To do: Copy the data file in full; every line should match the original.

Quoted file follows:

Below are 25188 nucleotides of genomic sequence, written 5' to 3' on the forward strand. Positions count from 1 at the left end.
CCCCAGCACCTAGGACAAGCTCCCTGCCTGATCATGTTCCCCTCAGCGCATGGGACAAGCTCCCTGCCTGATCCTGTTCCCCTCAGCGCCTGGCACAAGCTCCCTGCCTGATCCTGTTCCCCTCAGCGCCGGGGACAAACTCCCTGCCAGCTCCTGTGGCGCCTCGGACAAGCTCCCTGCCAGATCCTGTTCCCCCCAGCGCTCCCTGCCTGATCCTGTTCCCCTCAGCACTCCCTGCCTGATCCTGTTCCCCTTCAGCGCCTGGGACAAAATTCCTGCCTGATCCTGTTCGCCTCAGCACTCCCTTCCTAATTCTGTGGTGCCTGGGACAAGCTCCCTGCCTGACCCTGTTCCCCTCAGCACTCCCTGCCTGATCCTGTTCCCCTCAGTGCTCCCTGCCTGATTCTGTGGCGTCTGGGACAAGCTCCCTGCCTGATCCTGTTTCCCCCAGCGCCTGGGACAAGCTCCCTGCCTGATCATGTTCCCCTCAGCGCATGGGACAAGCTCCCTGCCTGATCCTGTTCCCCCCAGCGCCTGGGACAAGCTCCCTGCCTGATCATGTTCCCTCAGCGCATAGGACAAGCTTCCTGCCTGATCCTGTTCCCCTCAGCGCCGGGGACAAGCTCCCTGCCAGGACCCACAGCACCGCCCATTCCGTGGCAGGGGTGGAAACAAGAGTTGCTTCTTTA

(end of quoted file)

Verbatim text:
Below are 25188 nucleotides of genomic sequence, written 5' to 3' on the forward strand. Positions count from 1 at the left end.
CCCCAGCACCTAGGACAAGCTCCCTGCCTGATCATGTTCCCCTCAGCGCATGGGACAAGCTCCCTGCCTGATCCTGTTCCCCTCAGCGCCTGGCACAAGCTCCCTGCCTGATCCTGTTCCCCTCAGCGCCGGGGACAAACTCCCTGCCAGCTCCTGTGGCGCCTCGGACAAGCTCCCTGCCAGATCCTGTTCCCCCCAGCGCTCCCTGCCTGATCCTGTTCCCCTCAGCACTCCCTGCCTGATCCTGTTCCCCTTCAGCGCCTGGGACAAAATTCCTGCCTGATCCTGTTCGCCTCAGCACTCCCTTCCTAATTCTGTGGTGCCTGGGACAAGCTCCCTGCCTGACCCTGTTCCCCTCAGCACTCCCTGCCTGATCCTGTTCCCCTCAGTGCTCCCTGCCTGATTCTGTGGCGTCTGGGACAAGCTCCCTGCCTGATCCTGTTTCCCCCAGCGCCTGGGACAAGCTCCCTGCCTGATCATGTTCCCCTCAGCGCATGGGACAAGCTCCCTGCCTGATCCTGTTCCCCCCAGCGCCTGGGACAAGCTCCCTGCCTGATCATGTTCCCTCAGCGCATAGGACAAGCTTCCTGCCTGATCCTGTTCCCCTCAGCGCCGGGGACAAGCTCCCTGCCAGGACCCACAGCACCGCCCATTCCGTGGCAGGGGTGGAAACAAGAGTTGCTTCTTTA